Interview With Jessica Clark

 
 

AE: You totally changed my mind about
models. I think I actually feel bad for them.
JC:
And no one asks them their opinions about things. If someone asks me what
I think, I’m always shocked.

AE: I’ll ask. What do you think of America’s Next Top Model?
JC:
I think it’s great TV. Tyra Banks is a business genius. It’s like a high
school catfight. That’s definitely entertaining. Does it accurately reflect the
industry? No. When you’re a young, real model, you’re in low-end, low-rent rooms,
in bunk beds. It’s not nearly as chi-chi as they have it. But certainly, all the
insecurities or cattiness and all that, that you see amongst the girls? That’s all
true.

AE: The show always makes sure there’s
at least one super bitch in the house. And often there’s a lesbian in the mix, because
that’s always a good time.
JC:
Yeah. They discovered that’s a winning formula. Everyone loves to watch
it if there’s a potential lesbian in there. I think that’s their thing now.

AE: Have you ever met Tyra?
JC:
No, I haven’t, actually. She’s one of the few I’ve never come into contact
with. The stories abound far and wide, though


Robert C. Mora/WireImage

AE: How about her nemesis, Naomi Campbell?
JC:
I have met Naomi. I’ve done a bunch of runway shows and things with her.
During one of my first runway shows when I was about 16 years old, she was changing
next to me. I was fascinated and terrified because I had heard all the stories.
I was waiting for her to scream at me.

AE: Did she throw anything at you?
JC:
[laughs] She was actually very nice to me. She’s like a panther. When she
was undressing next to me, I was like, "Whoa." [She's] very lean and muscular,
with crazy skin and stuff. She’s amazing. She’s a weird combination of simpering
little girl and a crazy warrior woman, depending on what mood she’s in.

AE: I don’t think "simpering little
girl" when I think of Naomi Campbell. I think diva.
JC:
It’s weird. She can definitely be a diva, but if she’s being nice, or if
she’s flirting, she kind of flirts a bit like a little girl. You know, that whole
coy, the head to the side thing. She does that and she does a little-girl kind of
voice. It’s weird coming out of a glamazon like that.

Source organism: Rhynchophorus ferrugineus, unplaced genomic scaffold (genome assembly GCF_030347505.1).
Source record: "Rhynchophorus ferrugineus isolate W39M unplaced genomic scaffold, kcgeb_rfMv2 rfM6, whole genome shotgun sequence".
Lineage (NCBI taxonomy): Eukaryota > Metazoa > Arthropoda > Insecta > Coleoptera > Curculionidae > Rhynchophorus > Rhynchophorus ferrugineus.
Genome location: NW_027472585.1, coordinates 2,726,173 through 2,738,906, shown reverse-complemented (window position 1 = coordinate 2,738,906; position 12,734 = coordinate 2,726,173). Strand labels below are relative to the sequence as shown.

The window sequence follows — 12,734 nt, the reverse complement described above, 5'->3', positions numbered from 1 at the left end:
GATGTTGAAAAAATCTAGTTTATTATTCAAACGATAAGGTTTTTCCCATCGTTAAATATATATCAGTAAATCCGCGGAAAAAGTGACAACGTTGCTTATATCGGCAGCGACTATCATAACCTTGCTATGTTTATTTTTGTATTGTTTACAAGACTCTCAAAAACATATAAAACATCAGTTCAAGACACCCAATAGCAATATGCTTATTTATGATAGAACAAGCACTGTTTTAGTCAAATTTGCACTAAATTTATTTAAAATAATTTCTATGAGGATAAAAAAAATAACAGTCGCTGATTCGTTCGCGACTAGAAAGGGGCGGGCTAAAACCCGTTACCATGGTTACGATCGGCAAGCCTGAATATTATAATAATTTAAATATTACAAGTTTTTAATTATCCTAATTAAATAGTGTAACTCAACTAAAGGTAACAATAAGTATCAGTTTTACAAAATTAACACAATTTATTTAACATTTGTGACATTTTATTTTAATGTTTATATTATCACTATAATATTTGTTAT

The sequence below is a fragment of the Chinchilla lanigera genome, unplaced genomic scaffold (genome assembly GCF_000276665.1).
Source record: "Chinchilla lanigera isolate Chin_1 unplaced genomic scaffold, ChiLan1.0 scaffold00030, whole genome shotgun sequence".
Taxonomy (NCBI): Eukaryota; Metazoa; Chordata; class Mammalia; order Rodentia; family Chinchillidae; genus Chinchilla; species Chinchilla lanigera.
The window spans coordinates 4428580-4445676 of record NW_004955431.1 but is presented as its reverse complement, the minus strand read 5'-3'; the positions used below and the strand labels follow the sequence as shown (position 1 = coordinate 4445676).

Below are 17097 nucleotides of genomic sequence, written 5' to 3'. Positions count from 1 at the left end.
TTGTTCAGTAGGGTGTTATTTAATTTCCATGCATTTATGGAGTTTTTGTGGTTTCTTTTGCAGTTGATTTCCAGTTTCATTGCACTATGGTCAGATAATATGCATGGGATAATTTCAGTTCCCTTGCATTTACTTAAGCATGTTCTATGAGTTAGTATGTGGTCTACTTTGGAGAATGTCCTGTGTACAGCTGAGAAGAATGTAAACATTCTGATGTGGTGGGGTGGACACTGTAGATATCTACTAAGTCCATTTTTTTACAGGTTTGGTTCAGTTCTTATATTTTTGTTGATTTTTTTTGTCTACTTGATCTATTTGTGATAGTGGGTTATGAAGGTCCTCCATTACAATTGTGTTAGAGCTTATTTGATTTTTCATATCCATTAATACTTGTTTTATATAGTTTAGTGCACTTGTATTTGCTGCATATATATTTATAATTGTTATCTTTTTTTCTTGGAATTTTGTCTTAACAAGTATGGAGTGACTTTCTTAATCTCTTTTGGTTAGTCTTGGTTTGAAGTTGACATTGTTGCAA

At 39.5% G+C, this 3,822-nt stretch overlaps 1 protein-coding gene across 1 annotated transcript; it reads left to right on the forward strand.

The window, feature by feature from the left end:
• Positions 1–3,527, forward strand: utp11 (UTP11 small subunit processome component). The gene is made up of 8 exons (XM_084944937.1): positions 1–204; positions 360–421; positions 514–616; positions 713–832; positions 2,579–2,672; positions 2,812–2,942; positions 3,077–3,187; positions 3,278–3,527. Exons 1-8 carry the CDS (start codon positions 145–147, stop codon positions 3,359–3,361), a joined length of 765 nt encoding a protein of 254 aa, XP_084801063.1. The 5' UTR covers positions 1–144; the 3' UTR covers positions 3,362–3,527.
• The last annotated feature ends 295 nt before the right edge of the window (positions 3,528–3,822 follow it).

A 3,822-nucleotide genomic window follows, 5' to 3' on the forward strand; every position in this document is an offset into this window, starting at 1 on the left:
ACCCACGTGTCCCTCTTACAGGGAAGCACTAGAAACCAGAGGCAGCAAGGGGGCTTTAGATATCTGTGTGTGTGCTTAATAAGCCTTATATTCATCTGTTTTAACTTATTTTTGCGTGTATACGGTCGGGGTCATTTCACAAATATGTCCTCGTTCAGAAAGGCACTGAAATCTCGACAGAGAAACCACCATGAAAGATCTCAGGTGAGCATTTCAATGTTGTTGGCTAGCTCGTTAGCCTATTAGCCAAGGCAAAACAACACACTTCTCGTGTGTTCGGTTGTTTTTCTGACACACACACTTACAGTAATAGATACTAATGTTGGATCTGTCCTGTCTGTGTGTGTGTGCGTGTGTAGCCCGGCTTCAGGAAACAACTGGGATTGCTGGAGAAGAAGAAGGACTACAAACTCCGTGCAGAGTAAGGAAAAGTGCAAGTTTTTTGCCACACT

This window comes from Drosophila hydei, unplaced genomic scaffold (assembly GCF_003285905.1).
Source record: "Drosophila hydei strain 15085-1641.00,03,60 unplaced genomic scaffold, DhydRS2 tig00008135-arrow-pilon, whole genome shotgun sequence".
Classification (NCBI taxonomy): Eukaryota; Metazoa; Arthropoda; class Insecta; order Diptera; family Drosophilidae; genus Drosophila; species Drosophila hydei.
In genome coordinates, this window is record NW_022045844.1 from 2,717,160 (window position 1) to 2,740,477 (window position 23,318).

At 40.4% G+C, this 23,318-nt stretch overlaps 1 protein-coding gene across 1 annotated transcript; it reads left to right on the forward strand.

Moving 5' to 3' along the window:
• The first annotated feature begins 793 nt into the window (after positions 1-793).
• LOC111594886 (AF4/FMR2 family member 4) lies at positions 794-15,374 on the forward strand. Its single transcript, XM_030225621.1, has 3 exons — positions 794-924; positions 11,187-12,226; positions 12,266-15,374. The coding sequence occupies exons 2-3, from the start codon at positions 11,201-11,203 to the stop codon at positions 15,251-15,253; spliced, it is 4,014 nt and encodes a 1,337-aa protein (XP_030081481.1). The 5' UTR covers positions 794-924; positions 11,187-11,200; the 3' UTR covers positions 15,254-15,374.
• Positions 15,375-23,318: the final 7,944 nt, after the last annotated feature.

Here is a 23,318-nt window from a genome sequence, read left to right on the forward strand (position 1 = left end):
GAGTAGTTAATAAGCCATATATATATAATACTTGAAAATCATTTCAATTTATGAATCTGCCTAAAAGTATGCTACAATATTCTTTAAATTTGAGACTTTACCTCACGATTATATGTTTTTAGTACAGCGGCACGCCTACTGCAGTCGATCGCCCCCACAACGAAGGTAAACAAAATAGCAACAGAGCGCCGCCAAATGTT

AE: There were days when you were not
a happy model; the days of nothing but cigarettes and Diet Coke.
JC:
And coke.

AE: Right. Cocaine is standard craft services
for any modeling job.
JC:
[laughs] Yeah, absolutely, it is.

AE: Did you have an epiphany that you
didn’t want to live like that anymore?
JC:
I had an epiphany I couldn’t live
like that anymore. I was in Paris doing a runway show, the last one in a circuit
that starts in New York, goes to London, then Milan, then Paris. You’re traveling
constantly for about five to six weeks; it’s really exhausting and stressful. And
you’re starving yourself and becoming completely strung out.

By Paris, everyone’s getting sick. I was probably the thinnest I’ve ever been
in my life — really feeling like death warmed up and living on nothing. And they
said: "Oh, can’t you just lose a couple more kilos, like five more pounds?
Then you’d be perfect."

AE: How much did you weigh when they
told you to lose more weight?
JC:
I’m 5-11, and I think I weighed 105 pounds. And I couldn’t really stand.
I was pretty ill.

AE: So, that vacuous, hollow expression
you see on runway models’ faces is actually because they’re seconds away from
passing out?
JC:
Oh my God, totally. I’ll tell you what it is, no joke. People say, "Oh,
you people are so bitchy and vacant" and whatever. And I’m like: "They’re
hungry. They’re hungry and tired and they
don’t know what you’re talking about because they can’t think straight because they
haven’t eaten for a month."

AE: And you couldn’t do it anymore.
JC:
No. I called my New York agent from backstage at the show and had a meltdown.
"I’m quitting, that’s it! I can’t take it, I’m losing my mind, I hate
myself!" She talked me down off the ledge and brought me back to New York.
I went through the whole process of getting clean. I had all different eating disorders
and all that crap. So, that took me a good year — obviously, it was a work in progress
… very up and down. I didn’t have any natural appetite. I destroyed my own metabolism.

AE: Your stomach was probably the size
of a walnut.
JC:
Yeah, it’s weird. It swings in the other direction, and your body is like:
"Oh my God, food! It’s the greatest thing I’ve ever seen in my entire life."

AE: Has maintaining a healthier weight
affected your career?
JC:
I don’t do runway shows anymore. I mean, I can’t. I can’t do runway and
not starve myself.

AE: Runway is the most stringent?
JC:
Runway is the most stringent. If you’re in the more "commercial"
arena, which is still the fashion things, but also things like Pantene and L’Oreal,
you can be a [size] two to a small four, which is what I am now.

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